Polshek Partnership Architects LLP And GSBS Architects
An artist's conception depicts the west elevation of the new Utah Museum of Natural History.

A $15 million donation from Kennecott Utah Copper Corp. is projected to generate more interest in mining and the land and also help to build a new museum offering "breathtaking views" from Salt Lake City's east bench.

The new Utah Museum of Natural History at the Rio Tinto Center will be nestled along the shoreline of the ancient Lake Bonneville in the University of Utah's Research Park. It is intended to mimic the landscape. Construction begins this summer.

Polshek Partnership Architects LLP of New York City and Salt Lake City-based Gillies Stransky Brems Smith Architects are hoping the facility they have designed will have minimal disruptions to the natural environment — while still preserving popular running and hiking trails nearby.

"It's inspiration is primarily the land of Utah," said Todd Schliemann, lead architect for the project. He said a 2005 tour of Utah introduced him to many facets of the state's "unique" landscape.

"Each place I went, I saw things that were extraordinarily architectural," he said.

The 17-acre site in upper Research Park will try to complement those findings, and will house a sprawling multi-story building reminiscent of the surrounding landscape, built with materials such as board-formed concrete and its exterior boasting Utah-mined copper panels, shards and wiring. The design, Schliemann said, is "influenced by the culture and context" of the site it will occupy.

"The site is sensitive," he said. "It sits on the edge of the city and at the foot of the Wasatch Range. The building itself will blend with the site."

As a partner in the venture, Kennecott Utah Copper Corp. announced its donation in a meeting with U. administrators Thursday. The new facility, which is estimated to cost more than $97 million, will bear the Rio Tinto name of the parent company of Kennecott's Utah companies.

The Utah State Legislature allocated $25 million to the project as a result of the recent session. The project was listed as part of the State Building Board's five-year building program. So far, more than $81 million has been raised for the building of the new museum, including donations of $15.5 million from the U.S. Congress, $10 million from the Emma Eccles Jones Foundation, $2 million each from the Willard Eccles Foundation and the R. Harold Burton Foundation as well as a number of individual gifts of $1 million and less.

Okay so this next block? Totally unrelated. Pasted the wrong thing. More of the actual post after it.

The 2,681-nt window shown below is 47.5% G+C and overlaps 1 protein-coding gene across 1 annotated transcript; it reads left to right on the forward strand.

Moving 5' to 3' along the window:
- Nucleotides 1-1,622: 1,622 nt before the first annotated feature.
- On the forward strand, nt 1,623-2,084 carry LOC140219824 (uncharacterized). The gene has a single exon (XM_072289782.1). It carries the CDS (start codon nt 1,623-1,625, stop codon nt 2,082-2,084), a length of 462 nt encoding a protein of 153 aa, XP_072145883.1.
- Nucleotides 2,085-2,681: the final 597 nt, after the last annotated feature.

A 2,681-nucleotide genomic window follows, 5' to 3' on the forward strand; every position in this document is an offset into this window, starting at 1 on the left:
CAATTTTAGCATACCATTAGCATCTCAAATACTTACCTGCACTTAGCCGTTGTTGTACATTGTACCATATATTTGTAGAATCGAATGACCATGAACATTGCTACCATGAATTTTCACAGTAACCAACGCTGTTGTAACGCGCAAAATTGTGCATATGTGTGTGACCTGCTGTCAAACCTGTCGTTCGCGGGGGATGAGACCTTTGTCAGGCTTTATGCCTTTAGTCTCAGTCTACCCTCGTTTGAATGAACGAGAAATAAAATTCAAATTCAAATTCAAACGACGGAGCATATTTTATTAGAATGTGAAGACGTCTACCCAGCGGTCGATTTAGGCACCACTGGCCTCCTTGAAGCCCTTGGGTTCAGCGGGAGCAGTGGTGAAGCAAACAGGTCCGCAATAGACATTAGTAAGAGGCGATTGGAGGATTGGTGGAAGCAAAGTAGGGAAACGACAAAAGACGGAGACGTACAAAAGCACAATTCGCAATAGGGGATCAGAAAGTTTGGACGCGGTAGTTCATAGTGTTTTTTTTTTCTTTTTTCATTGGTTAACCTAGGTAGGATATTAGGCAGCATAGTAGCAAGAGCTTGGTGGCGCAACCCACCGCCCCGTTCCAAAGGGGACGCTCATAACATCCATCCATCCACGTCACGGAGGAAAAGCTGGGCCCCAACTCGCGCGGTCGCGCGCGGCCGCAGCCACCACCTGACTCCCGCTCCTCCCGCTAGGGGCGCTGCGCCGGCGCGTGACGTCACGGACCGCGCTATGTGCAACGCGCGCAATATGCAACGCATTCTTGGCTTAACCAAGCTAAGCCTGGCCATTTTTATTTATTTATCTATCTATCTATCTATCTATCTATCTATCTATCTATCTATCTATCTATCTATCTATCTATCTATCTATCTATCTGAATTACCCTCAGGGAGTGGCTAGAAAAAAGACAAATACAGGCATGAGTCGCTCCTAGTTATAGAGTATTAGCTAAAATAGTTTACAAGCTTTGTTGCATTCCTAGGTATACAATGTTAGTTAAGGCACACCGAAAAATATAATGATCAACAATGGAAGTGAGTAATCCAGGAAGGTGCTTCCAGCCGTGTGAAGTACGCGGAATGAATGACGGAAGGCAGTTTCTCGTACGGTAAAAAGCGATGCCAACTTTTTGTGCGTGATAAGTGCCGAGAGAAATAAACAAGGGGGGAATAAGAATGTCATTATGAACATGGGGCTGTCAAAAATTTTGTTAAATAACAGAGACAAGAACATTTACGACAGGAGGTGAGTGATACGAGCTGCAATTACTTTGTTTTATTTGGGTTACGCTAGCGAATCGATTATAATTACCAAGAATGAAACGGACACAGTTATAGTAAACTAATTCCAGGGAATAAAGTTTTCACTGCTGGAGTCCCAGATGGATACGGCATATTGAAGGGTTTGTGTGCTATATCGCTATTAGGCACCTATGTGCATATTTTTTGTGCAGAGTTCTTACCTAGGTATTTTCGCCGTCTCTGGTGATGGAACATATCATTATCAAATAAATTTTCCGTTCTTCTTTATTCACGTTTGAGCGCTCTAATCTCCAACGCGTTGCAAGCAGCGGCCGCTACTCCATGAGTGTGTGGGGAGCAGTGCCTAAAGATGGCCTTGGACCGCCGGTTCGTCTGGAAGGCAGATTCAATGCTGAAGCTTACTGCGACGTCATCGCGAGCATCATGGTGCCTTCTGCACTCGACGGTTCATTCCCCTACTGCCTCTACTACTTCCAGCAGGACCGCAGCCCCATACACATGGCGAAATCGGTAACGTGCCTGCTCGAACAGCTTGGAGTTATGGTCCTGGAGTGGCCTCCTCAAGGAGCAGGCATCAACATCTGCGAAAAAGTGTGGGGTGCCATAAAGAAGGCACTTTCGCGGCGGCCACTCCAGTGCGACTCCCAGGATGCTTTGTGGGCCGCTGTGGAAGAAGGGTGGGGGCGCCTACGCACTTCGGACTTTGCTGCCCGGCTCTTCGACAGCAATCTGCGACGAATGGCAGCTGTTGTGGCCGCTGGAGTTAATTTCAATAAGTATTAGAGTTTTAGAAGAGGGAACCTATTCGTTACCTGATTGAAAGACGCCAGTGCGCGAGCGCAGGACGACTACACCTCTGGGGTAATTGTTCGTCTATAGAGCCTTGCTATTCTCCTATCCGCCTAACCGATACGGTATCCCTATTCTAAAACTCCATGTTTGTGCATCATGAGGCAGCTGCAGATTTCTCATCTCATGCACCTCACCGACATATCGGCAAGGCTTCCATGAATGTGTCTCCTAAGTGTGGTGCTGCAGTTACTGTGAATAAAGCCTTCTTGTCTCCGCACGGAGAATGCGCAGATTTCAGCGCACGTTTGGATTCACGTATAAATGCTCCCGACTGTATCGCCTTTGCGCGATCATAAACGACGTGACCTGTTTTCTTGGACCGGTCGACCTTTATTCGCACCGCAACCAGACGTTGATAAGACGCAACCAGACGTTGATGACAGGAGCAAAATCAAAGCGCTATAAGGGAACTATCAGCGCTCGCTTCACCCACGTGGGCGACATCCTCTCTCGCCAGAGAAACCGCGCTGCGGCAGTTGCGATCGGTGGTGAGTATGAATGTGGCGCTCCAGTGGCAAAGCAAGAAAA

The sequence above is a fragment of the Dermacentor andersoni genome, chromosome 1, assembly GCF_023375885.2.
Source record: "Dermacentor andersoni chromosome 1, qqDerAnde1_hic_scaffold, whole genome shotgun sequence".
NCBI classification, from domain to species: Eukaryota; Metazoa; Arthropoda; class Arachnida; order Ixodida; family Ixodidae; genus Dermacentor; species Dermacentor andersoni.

Kennecott's influence will be obvious when the new structure rises: The new building's exterior will include about 42,000 square feet of copper. "Horizontal bands of copper of various heights emulate geological stratification, recalling Utah's geological and mineralogical history," said museum director Sarah George.

"This latest gift is truly remarkable because of the scope of its impact," said U. President Michael K. Young. "Not only will it help the Utah Museum of Natural History build its beautiful new facility, but it will benefit all Utahns by supporting the museum's educational mission throughout the state."

The gift, called "generous" by Young, is helping to continue Kennecott's 30-year support of the museum. The $15 million donation represents the largest single corporate donation in the university's history.

"It is a rare opportunity to find community partnerships where two groups can proudly support the same cause," said Andrew Harding, president and CEO of Kennecott Utah Copper Corp. "In this case, it's the support of sustainable principles and an interest in the natural sciences."

The museum is an active research institution that cares for more than 1.2 million objects and exhibits.

"Through this partnership, we will continue to introduce youth to careers in the natural sciences," Harding said. "We also hope to expose people to mining and show them how it is important to modern life."

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